Ethiopia Shoots for Stars; Aims to Be Space Science Hub
JAMES JEFFREY/IPS AFRICA
In the Entoto Mountains, workers are completing Ethiopia’s first observatory. Studying stars and galaxies will be vital for this nation’s development, scientists say.
“Space technology is often considered a luxury only for developed countries,” said Solomon Belay, director of the $4 million Entoto Observatory and Research Centre. “But it’s actually a basic and vital need for development.”
Ethiopia’s topography and climate make it ideal for housing observatories. Another observatory is planned near the historic city of Lalibela.
The observatories will provide training and research facilities for students at 33 Ethiopian universities and will attract international academics and scientists. Ethiopia hopes to one day become a global hub for astronomy and research.
The Entoto Observatory houses two 1-meter-class telescopes. Each one weighs 6 metric tons and costs $1.5 million. It is the result of work by the Ethiopian Space Science Society (ESSS).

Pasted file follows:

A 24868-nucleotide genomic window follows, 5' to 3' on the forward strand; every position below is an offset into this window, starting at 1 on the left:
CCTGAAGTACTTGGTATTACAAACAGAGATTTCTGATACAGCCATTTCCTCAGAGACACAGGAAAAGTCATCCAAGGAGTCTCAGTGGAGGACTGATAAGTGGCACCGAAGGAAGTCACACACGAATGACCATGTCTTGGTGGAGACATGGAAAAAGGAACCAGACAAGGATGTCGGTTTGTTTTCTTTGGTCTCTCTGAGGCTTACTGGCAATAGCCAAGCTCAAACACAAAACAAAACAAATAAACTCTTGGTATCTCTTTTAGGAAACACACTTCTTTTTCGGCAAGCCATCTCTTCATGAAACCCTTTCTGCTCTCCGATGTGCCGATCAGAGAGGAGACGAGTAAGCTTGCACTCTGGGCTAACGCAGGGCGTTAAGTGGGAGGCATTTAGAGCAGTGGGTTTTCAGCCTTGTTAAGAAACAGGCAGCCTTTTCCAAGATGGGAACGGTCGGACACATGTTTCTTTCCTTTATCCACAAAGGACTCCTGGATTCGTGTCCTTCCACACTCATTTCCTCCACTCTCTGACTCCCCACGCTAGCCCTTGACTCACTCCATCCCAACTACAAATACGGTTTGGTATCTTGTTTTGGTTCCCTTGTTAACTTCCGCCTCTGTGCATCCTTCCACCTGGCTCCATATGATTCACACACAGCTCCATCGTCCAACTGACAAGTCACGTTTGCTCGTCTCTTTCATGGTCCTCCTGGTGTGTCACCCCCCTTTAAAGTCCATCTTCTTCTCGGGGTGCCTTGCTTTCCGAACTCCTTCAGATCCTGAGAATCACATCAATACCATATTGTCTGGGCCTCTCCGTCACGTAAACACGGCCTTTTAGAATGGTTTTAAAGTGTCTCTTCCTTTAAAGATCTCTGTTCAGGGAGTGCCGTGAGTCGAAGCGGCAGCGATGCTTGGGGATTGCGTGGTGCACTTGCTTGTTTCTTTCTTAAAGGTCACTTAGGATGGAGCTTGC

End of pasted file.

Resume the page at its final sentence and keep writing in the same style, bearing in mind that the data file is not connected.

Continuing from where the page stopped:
So far only a handful of African countries — such as Egypt, Morocco, Nigeria and South Africa — have space programs that have launched satellites. But they’re likely to have company soon. In addition to Ethiopia, Ghana and Uganda recently established space research programs and are thought to be several years from putting satellites into space.
The Entoto Observatory seeks to offer master’s and doctoral training in observational and theoretical astronomy, space science, and earth observation.
ESSS is lobbying the government to get Ethiopian satellites into space within the next decade. These could improve telecommunications, and monitor mining, farming and infrastructure construction.
In 2015, a small satellite designed and constructed at Addis Ababa Institute of Technology will become the first Ethiopian satellite in space, sent with another 49 satellites as part of the European-based QB50 project.
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